SAN FRANCISCO (KGO) -- A week after Democrats in congress held a sit-in on the house floor, there was another sit-in and this one including places across the country including San Francisco General Hospital.
Some members of congress are hoping to rally the public in favor of stricter gun laws.
House minority leader Nancy Pelosi led a sit-in that was standing room only, joined by other Bay Area members of congress. "It will save lives, just give us a vote Mr. Speaker, just give us a vote," Rep. Barbara Lee, D-Oakland, said.
Lee was among those who took to social media during the Democrats all-night sit-in at the capitol.
Rep. Eric Swalwell streamed it on Periscope. "I thought: 'You know what? We're already sitting down, why not break another rule and take out Twitter and Facebook Live and Snapchat and invite the American people in,"' he said.
Now, the Democrats want to use social media to help grow a movement.
They're asking Republicans for a vote on stricter background checks, and keeping people on the TSA's no fly list from buying a gun.
But even here in the Bay Area, there's another side to the argument as those who believe no fly no buy isn't the answer to safer streets.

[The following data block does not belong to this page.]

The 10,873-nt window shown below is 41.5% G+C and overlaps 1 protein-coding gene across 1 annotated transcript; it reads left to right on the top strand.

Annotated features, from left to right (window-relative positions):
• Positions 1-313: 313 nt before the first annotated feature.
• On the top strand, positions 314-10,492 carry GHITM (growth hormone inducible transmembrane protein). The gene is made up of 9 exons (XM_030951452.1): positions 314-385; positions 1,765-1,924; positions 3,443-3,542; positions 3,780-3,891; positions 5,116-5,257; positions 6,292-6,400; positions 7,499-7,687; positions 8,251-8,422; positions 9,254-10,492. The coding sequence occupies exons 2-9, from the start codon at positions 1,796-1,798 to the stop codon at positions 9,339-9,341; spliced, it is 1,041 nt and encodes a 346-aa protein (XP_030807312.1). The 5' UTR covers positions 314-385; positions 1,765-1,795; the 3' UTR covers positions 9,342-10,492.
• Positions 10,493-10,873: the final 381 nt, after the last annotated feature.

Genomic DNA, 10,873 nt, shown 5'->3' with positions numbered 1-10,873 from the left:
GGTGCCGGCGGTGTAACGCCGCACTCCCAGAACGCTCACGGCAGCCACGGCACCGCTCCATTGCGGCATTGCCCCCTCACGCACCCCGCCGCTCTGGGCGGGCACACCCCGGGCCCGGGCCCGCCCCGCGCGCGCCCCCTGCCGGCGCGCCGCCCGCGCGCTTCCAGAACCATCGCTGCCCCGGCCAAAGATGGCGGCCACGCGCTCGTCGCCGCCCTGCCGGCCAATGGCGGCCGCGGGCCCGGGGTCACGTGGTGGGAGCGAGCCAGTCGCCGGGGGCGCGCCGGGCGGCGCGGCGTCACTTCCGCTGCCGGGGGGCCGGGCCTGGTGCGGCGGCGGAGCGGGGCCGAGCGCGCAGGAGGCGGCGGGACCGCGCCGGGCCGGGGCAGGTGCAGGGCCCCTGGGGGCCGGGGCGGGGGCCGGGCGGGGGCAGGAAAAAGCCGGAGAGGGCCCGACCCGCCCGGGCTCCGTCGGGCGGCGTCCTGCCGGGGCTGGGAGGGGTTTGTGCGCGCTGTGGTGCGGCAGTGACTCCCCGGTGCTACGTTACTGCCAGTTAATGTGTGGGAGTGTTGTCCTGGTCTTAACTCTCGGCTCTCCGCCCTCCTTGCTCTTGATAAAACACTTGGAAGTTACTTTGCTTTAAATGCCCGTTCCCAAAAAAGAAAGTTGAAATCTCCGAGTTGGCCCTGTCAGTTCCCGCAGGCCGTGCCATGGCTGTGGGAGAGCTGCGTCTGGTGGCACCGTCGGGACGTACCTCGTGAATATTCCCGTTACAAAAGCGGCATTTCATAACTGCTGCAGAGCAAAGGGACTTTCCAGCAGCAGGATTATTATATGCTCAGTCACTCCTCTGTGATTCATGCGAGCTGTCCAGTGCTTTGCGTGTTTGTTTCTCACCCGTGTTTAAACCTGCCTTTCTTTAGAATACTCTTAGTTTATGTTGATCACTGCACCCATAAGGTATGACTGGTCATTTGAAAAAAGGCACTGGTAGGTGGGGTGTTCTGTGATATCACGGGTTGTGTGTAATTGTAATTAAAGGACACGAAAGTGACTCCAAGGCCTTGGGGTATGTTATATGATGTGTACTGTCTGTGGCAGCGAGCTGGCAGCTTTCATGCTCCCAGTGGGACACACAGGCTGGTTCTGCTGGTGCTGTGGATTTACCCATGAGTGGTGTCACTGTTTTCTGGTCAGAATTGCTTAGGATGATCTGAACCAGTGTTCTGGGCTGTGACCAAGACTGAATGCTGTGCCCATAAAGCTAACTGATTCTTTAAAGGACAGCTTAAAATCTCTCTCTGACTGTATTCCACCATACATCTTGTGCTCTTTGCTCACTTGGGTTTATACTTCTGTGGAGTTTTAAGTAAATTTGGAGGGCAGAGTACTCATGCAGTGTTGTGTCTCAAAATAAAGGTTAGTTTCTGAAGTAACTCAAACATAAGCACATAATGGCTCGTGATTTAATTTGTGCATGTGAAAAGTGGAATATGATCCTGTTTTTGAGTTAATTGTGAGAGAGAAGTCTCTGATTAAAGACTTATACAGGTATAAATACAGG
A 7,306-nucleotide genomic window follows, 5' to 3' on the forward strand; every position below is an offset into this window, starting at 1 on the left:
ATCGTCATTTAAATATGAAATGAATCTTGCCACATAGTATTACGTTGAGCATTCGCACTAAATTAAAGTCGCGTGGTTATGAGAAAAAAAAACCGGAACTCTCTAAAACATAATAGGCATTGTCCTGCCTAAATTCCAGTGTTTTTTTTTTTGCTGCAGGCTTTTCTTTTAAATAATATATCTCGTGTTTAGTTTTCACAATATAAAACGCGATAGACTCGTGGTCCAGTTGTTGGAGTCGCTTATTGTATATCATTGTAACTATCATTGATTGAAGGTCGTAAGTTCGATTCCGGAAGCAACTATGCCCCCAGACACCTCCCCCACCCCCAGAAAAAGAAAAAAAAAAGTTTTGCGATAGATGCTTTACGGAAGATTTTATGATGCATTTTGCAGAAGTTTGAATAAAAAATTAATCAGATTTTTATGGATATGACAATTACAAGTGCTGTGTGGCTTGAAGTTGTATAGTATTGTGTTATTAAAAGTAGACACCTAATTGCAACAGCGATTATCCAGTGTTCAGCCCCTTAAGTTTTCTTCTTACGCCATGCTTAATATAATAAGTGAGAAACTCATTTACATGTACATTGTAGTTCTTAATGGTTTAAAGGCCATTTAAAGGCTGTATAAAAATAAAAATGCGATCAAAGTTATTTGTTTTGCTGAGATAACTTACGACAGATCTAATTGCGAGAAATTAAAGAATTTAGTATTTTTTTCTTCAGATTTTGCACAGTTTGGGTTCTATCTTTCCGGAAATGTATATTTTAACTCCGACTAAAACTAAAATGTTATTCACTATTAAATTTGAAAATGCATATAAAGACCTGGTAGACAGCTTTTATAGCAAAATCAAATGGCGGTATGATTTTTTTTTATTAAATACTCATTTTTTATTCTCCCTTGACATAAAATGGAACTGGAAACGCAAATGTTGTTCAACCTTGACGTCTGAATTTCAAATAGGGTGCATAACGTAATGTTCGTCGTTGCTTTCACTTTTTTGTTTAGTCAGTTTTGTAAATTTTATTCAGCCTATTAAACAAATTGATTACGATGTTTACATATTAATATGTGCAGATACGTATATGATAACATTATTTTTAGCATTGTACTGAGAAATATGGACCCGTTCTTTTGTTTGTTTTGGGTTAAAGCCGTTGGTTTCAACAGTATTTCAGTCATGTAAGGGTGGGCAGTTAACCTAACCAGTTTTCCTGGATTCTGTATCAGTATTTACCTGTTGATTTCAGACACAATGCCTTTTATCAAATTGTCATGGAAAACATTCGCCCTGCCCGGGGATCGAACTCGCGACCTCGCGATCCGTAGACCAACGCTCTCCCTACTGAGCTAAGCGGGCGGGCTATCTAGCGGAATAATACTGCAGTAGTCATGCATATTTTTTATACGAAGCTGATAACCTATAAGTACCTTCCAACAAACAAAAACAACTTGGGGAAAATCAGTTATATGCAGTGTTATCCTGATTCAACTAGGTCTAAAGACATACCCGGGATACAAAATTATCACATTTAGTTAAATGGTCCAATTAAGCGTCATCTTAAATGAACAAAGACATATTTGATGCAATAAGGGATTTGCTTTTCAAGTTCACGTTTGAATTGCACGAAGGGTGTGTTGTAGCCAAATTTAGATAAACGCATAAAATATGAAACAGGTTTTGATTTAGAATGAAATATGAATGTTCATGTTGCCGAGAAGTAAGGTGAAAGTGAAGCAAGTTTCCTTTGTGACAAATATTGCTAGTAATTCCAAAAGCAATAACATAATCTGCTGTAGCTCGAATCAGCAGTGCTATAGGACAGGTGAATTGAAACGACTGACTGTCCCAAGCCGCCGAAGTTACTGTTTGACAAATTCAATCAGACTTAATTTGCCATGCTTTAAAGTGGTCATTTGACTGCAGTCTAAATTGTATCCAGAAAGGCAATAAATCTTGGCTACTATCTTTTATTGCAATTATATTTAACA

"There's 3-year-old kids just 1.5 years old that are on the no fly list. How did they get on there? Because it's not being managed correctly," Bay Area Firearms Training Group spokesperson Scott Jackson said.
Firearms instructor Scott Jackson would support a training requirement and restrictions based on medical history.
"Columbine, Sandy Hook, Virginia tech, every single one of those kids were on anti-depressants," Jackson said.
But he said the no-fly list isn't governed by due process. You can get on it without ever being found guilty.
"Making a person into a criminal when you have no proof that they're a criminal," Jackson said.
House Democrats do have other ideas in the works, some using technology.
"Why shouldn't a gun be authenticated with a thumb print the way the iPhone is," Silicon Valley investor Ron Conway said.
And technology is how they'll wage the battle of public opinion. "Use social media to get the message across, a pulsating message across America," Rep. Nancy Pelosi, D-San Francisco, said.
Some congress members using social media pushing for stricter gun laws
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